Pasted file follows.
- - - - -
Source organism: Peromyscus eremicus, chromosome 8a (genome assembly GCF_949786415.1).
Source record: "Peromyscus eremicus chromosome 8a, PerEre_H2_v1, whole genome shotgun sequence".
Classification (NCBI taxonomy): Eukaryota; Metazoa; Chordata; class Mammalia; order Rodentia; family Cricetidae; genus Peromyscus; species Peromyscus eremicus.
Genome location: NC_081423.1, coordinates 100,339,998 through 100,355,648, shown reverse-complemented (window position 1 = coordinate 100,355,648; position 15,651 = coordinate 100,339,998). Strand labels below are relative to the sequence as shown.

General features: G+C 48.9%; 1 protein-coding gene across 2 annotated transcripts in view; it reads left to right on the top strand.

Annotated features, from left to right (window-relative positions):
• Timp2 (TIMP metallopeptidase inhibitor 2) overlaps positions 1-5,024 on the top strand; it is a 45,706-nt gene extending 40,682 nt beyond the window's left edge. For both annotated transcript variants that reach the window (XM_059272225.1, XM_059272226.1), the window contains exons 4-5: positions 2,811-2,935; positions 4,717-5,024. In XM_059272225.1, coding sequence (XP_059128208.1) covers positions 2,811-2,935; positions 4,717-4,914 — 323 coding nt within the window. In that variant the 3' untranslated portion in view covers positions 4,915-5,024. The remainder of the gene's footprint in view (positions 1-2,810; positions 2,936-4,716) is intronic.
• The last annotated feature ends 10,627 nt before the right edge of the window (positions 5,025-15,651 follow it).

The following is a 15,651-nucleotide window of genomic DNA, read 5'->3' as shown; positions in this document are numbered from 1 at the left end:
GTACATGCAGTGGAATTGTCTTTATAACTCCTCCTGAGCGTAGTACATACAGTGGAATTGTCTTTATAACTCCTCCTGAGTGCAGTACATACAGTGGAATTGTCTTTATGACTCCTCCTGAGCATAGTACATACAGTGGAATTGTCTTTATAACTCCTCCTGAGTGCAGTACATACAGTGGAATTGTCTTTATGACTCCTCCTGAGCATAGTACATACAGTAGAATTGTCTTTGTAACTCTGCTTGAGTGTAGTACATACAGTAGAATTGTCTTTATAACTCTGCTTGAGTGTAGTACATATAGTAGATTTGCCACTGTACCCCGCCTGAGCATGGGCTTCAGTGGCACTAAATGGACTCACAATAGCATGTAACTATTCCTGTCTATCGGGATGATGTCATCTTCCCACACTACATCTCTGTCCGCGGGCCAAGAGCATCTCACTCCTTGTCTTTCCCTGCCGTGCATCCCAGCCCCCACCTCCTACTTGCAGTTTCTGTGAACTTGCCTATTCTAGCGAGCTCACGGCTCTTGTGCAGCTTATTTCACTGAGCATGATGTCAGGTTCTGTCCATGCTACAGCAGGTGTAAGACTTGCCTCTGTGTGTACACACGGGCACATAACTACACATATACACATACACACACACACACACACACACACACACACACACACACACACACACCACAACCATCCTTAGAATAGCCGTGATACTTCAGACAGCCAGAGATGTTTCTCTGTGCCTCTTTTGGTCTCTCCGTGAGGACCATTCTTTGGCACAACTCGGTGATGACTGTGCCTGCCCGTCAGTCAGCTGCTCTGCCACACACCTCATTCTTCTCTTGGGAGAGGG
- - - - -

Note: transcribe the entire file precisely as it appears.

Source organism: Peromyscus eremicus, chromosome 8a (genome assembly GCF_949786415.1).
Source record: "Peromyscus eremicus chromosome 8a, PerEre_H2_v1, whole genome shotgun sequence".
Classification (NCBI taxonomy): Eukaryota; Metazoa; Chordata; class Mammalia; order Rodentia; family Cricetidae; genus Peromyscus; species Peromyscus eremicus.
Genome location: NC_081423.1, coordinates 100,339,998 through 100,355,648, shown reverse-complemented (window position 1 = coordinate 100,355,648; position 15,651 = coordinate 100,339,998). Strand labels below are relative to the sequence as shown.

General features: G+C 48.9%; 1 protein-coding gene across 2 annotated transcripts in view; it reads left to right on the top strand.

Annotated features, from left to right (window-relative positions):
• Timp2 (TIMP metallopeptidase inhibitor 2) overlaps positions 1-5,024 on the top strand; it is a 45,706-nt gene extending 40,682 nt beyond the window's left edge. For both annotated transcript variants that reach the window (XM_059272225.1, XM_059272226.1), the window contains exons 4-5: positions 2,811-2,935; positions 4,717-5,024. In XM_059272225.1, coding sequence (XP_059128208.1) covers positions 2,811-2,935; positions 4,717-4,914 — 323 coding nt within the window. In that variant the 3' untranslated portion in view covers positions 4,915-5,024. The remainder of the gene's footprint in view (positions 1-2,810; positions 2,936-4,716) is intronic.
• The last annotated feature ends 10,627 nt before the right edge of the window (positions 5,025-15,651 follow it).

The following is a 15,651-nucleotide window of genomic DNA, read 5'->3' as shown; positions in this document are numbered from 1 at the left end:
GTACATGCAGTGGAATTGTCTTTATAACTCCTCCTGAGCGTAGTACATACAGTGGAATTGTCTTTATAACTCCTCCTGAGTGCAGTACATACAGTGGAATTGTCTTTATGACTCCTCCTGAGCATAGTACATACAGTGGAATTGTCTTTATAACTCCTCCTGAGTGCAGTACATACAGTGGAATTGTCTTTATGACTCCTCCTGAGCATAGTACATACAGTAGAATTGTCTTTGTAACTCTGCTTGAGTGTAGTACATACAGTAGAATTGTCTTTATAACTCTGCTTGAGTGTAGTACATATAGTAGATTTGCCACTGTACCCCGCCTGAGCATGGGCTTCAGTGGCACTAAATGGACTCACAATAGCATGTAACTATTCCTGTCTATCGGGATGATGTCATCTTCCCACACTACATCTCTGTCCGCGGGCCAAGAGCATCTCACTCCTTGTCTTTCCCTGCCGTGCATCCCAGCCCCCACCTCCTACTTGCAGTTTCTGTGAACTTGCCTATTCTAGCGAGCTCACGGCTCTTGTGCAGCTTATTTCACTGAGCATGATGTCAGGTTCTGTCCATGCTACAGCAGGTGTAAGACTTGCCTCTGTGTGTACACACGGGCACATAACTACACATATACACATACACACACACACACACACACACACACACACACACACACACACACACCACAACCATCCTTAGAATAGCCGTGATACTTCAGACAGCCAGAGATGTTTCTCTGTGCCTCTTTTGGTCTCTCCGTGAGGACCATTCTTTGGCACAACTCGGTGATGACTGTGCCTGCCCGTCAGTCAGCTGCTCTGCCACACACCTCATTCTTCTCTTGGGAGAGGG